Harvard Business Review loosens paywall for a limited time in exchange for email addresses.
Harvard Business Review
Harvard Business Review is trying to walk a fine line: The magazine thinks it can raise the price for a subscription and still attract close to 100,000 new subscribers.
"Basic economics says you lower prices and get more customers; you raise prices you get fewer," Harvard Business Review Group publisher Joshua Macht told me. "And our board members point this out to me. But there's this defying gravity idea, and the reason why I think it's possible...is for the last five years, at least, we've been in this conversation with subscribers."
Sarah McConville, vice president of marketing at Harvard Business Review (HBR) Group and publisher of Harvard Business Review Press spoke to Jon Watkins about how data and analytics are driving the evolution of the HBR brand.
At HBR you talk about your evolution from highly respected 'academic' publisher to modern media brand. What role have data and analytics played in helping you make that journey?
They're absolutely core. Looking specifically at subscribers and product purchasers, data and analytics have been integral to our goal of lowering the cost of acquisition while increasing retention.
A trip to San Francisco always gives me a boost of energy, especially when it comes upon the snow-covered heels of a long winter in Boston. So I was particularly excited to visit Facebook last month.
Ok, I'll admit that I felt a bit out of place cruising around their campus on a periwinkle blue, step-in bike while the sun baked my dark blue blazer. To me, it felt more like a theme park from the 1950s than a workplace for the new millennium. Take me to the big rides.
In a move meant to blunt escalating European Union action against Google's marketplace dominance, Google will tomorrow announce a $150 million partnership, to be spent over three years, in support of something called the Digital News Initiative (DNI), I've learned through several confidential sources.
At the Financial Times FT Digital Media 2015 conference, Google president EMEA and strategic relationships Carlo D'Asaro Biondo is scheduled to kick off and keynote the program, which will be followed by a Google press release and a well-placed op-ed column.
DES MOINES, Iowa & BOSTON - March 3, 2015 - Harvard Business Review and CDS Global announced today a partnership to support the magazine's print and digital content offerings worldwide. CDS Global, a wholly owned subsidiary of Hearst Corp., will provide full-service order management, fulfillment, customer service, mailing services and business intelligence for Harvard Business Review's print magazine, as well as access management to online content and archives on HBR.org.
In the wake of digital disruption, new media companies are seeking scale and legitimacy, while old media companies explore new business models.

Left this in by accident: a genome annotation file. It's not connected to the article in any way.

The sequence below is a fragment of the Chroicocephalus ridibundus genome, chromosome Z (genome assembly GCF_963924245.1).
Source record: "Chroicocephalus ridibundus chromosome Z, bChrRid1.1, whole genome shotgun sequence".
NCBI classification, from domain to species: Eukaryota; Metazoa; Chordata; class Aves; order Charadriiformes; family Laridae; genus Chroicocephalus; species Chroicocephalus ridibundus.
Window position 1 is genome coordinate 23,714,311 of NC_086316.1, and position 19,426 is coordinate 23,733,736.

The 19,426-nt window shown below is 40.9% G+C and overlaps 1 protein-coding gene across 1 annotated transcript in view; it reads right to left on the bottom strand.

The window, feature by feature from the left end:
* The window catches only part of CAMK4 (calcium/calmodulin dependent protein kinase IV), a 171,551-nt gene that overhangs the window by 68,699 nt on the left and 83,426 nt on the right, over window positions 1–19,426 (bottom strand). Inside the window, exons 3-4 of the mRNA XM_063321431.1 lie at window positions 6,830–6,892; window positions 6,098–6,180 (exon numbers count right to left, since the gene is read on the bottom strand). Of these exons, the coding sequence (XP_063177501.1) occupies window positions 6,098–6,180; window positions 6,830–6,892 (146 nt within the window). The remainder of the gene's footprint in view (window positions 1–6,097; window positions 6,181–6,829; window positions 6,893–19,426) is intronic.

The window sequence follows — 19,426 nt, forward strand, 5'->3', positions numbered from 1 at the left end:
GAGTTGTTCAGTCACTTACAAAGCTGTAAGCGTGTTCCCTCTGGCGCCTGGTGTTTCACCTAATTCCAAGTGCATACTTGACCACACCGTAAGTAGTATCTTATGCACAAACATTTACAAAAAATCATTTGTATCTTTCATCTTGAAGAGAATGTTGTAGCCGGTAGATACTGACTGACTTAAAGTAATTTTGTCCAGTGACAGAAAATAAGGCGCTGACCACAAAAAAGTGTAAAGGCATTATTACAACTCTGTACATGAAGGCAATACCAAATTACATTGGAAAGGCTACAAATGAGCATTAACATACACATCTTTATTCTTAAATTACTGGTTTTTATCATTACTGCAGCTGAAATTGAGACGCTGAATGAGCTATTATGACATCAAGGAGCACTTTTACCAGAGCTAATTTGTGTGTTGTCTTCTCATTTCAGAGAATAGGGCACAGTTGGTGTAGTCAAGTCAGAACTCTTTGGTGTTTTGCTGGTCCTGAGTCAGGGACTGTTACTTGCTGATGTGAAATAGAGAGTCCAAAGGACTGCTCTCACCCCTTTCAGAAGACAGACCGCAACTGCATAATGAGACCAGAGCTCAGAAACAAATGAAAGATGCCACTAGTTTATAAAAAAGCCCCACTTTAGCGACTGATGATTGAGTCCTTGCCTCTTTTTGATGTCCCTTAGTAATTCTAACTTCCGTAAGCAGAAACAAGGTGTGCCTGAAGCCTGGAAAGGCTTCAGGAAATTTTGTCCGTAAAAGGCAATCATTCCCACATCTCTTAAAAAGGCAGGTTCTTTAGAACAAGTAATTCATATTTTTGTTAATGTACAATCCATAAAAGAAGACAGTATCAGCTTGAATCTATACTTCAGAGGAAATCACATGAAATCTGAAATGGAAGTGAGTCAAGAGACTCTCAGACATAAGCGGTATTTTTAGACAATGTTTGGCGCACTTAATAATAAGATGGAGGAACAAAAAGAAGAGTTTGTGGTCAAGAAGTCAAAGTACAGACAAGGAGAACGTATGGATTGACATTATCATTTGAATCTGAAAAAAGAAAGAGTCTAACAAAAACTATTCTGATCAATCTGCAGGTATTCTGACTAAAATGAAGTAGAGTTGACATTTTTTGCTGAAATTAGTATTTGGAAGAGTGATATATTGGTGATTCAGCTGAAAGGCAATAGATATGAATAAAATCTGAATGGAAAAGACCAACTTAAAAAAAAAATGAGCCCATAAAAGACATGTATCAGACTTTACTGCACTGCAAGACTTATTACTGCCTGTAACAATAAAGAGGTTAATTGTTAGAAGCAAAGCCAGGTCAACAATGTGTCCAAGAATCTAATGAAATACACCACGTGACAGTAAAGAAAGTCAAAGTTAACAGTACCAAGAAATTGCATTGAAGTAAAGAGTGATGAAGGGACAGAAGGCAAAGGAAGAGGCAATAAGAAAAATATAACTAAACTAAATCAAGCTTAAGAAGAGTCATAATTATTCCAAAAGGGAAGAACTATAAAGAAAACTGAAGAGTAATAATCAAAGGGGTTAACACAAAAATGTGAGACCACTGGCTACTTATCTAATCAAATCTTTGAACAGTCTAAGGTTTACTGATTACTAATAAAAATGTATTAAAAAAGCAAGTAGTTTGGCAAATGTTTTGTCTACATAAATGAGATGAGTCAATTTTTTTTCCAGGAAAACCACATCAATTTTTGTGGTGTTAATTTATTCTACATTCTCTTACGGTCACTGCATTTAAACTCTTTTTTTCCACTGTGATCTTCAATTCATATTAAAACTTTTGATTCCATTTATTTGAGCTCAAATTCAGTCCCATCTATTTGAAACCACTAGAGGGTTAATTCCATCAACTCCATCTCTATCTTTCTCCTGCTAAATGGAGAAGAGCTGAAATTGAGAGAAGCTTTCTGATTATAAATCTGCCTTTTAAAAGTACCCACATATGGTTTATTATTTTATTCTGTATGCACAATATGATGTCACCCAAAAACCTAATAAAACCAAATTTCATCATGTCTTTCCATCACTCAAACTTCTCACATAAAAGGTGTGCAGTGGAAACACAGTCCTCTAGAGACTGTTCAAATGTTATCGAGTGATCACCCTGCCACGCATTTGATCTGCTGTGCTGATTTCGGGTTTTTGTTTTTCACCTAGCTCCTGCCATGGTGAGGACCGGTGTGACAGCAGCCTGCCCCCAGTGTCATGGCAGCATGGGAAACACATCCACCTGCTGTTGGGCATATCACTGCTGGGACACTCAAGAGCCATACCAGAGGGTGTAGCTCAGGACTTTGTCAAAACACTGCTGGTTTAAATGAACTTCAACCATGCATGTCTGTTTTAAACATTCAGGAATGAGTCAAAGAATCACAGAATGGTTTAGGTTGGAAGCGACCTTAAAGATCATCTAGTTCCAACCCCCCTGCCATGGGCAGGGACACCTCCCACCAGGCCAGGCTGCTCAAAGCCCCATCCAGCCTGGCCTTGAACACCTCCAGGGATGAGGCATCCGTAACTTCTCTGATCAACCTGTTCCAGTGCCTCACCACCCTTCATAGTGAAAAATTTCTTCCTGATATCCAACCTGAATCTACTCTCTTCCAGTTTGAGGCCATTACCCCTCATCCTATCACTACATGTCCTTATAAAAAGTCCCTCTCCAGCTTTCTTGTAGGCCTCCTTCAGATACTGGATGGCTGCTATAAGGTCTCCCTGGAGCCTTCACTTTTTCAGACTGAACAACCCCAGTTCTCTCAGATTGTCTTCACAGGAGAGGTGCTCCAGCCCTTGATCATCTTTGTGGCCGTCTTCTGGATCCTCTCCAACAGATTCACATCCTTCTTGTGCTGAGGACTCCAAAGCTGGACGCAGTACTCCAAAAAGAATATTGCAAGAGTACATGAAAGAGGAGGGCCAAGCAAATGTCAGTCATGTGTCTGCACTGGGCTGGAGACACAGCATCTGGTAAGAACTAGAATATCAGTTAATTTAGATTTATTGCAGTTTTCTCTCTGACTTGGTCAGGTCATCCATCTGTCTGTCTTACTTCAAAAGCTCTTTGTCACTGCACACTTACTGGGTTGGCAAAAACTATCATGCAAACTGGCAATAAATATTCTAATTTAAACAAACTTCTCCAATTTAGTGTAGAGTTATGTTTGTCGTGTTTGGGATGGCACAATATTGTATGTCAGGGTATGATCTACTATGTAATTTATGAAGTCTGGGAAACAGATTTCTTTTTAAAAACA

The "platform" is a new media company model that has been perfected by the tech industry. Platforms can easily scale to serve gigantic audiences, and their lucrative possibilities beckon to established players that are often called "publishers." Meanwhile, many publishers have solid brand identities that are alluring to platforms. So publishers and platforms are experimenting with new combinations - but is it really possible to combine a publisher with a platform
Historically, New York magazine and The New Yorker tend to be among the biggest heavyweights at the annual glossy back-patting bonanza that is the National Magazine Awards.
So it should surprise no one that they are leading the pack of this year's finalists, announced Thursday afternoon, with 10 and six nominations respectively, including in the categories for general excellence (the latter) and magazine of the year (the former).
More notable and more interesting, perhaps, are the newcomers and first-time nominees who've managed to crash the gates of the magazine world's equivalent of the Pulitzer Prize.
In mid-October, I wrote about the New York Times offer to refund overpayments to customers who fell for an unauthorized third-party renewal solicitation. The Times also warned subscribers in print and via e-mail not to fall for the scam. I noted that the same company had been blanketing magazine subscribers with these notices for years before broadening to newspapers as well in 2013 and 2014. I couldn't immediately get a comment from magazines. Three inquiries later, spokespersons for top publishers Time Inc. and Conde Nast are still stonewalling me.
Not long ago, Bloomberg Businessweek declared 2014 the "Year of the Paywall" for the news industry. Sure enough, everywhere you look in publishing these days, you see news organizations ranging from Politico (and its Capital New York offshoot) to the new tech-oriented website the Information experimenting with online-subscription models. "I would not start a media company today based on advertising alone," Politico Chief Executive Officer Jim VandeHei told me recently. "I think it would be crazy."
This week, the Online Publishers Association, an industry trade organization, released a study (PDF) that highlights the various ways newspapers and magazines are using paywalls to shape and expand their businesses.